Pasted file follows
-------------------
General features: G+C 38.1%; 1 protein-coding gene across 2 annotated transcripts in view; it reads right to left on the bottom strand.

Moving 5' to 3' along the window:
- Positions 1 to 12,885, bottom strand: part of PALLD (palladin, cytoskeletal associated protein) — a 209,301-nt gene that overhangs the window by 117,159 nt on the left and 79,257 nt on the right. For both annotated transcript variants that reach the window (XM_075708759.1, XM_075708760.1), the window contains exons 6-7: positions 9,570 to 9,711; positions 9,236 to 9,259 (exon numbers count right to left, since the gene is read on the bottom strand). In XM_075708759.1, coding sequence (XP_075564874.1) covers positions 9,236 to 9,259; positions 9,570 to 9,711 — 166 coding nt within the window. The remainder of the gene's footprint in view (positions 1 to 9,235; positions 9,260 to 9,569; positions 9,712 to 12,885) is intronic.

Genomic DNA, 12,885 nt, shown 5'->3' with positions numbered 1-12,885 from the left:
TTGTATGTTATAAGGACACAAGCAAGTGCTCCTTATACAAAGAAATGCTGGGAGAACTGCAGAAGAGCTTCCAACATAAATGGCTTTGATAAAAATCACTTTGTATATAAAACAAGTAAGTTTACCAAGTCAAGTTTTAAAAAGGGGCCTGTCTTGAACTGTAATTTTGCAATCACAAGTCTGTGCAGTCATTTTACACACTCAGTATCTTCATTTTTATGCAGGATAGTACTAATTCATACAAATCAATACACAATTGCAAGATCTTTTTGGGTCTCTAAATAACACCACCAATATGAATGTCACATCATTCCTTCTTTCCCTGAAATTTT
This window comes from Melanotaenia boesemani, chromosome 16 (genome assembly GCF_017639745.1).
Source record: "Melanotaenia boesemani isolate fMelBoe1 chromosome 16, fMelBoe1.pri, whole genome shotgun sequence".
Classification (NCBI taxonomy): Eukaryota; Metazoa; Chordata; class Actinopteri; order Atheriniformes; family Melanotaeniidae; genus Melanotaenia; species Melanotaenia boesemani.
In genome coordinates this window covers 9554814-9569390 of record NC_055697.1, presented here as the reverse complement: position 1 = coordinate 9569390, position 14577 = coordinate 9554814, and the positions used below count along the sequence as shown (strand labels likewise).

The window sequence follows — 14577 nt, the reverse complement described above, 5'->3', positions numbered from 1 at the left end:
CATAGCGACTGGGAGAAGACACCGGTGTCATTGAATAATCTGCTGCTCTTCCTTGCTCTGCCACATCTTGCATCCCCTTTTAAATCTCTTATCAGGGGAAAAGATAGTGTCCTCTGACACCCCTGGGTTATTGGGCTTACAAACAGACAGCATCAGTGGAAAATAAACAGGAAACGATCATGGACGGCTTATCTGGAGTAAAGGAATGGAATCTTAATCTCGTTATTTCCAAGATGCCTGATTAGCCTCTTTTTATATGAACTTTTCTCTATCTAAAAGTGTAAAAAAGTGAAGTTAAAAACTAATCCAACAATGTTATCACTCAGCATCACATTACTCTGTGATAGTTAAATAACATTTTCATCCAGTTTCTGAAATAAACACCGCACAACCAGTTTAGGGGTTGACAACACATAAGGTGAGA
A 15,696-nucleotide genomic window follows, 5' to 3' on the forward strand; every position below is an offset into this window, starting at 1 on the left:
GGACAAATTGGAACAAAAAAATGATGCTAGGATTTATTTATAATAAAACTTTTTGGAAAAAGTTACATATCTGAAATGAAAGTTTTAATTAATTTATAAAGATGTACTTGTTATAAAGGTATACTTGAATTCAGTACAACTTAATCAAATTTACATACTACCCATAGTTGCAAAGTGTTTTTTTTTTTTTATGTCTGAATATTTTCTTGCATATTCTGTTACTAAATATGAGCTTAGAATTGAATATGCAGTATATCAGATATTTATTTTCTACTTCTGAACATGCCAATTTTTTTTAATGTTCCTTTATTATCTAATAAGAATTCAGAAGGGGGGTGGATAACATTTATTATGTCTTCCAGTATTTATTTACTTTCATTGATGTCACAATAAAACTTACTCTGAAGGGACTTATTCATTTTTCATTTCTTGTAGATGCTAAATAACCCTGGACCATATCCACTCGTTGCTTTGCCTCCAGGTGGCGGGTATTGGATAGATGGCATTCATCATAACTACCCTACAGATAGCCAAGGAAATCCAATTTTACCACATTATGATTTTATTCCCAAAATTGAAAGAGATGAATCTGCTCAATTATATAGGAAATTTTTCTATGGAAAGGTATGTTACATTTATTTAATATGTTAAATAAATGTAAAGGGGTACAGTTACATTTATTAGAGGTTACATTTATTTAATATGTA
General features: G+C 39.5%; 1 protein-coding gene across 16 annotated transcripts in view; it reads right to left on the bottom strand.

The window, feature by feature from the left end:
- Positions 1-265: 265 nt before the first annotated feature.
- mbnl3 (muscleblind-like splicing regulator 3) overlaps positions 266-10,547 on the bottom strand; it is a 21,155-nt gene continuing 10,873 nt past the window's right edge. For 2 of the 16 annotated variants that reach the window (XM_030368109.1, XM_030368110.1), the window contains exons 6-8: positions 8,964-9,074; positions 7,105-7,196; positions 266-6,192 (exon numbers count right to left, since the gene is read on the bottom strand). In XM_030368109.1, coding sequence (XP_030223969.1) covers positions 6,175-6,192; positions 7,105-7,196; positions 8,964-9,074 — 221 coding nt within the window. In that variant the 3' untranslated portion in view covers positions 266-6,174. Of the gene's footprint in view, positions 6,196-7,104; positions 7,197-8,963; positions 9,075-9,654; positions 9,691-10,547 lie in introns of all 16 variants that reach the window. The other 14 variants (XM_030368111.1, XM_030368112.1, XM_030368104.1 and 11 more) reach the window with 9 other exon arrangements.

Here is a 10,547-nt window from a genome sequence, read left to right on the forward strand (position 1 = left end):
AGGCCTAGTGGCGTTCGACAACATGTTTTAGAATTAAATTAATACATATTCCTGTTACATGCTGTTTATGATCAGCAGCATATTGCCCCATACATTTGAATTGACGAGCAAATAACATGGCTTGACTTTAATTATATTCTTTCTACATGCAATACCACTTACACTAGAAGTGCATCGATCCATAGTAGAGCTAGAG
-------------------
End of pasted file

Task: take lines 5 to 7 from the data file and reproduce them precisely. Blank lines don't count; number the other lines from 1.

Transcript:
TTGTATGTTATAAGGACACAAGCAAGTGCTCCTTATACAAAGAAATGCTGGGAGAACTGCAGAAGAGCTTCCAACATAAATGGCTTTGATAAAAATCACTTTGTATATAAAACAAGTAAGTTTACCAAGTCAAGTTTTAAAAAGGGGCCTGTCTTGAACTGTAATTTTGCAATCACAAGTCTGTGCAGTCATTTTACACACTCAGTATCTTCATTTTTATGCAGGATAGTACTAATTCATACAAATCAATACACAATTGCAAGATCTTTTTGGGTCTCTAAATAACACCACCAATATGAATGTCACATCATTCCTTCTTTCCCTGAAATTTT
This window comes from Melanotaenia boesemani, chromosome 16 (genome assembly GCF_017639745.1).
Source record: "Melanotaenia boesemani isolate fMelBoe1 chromosome 16, fMelBoe1.pri, whole genome shotgun sequence".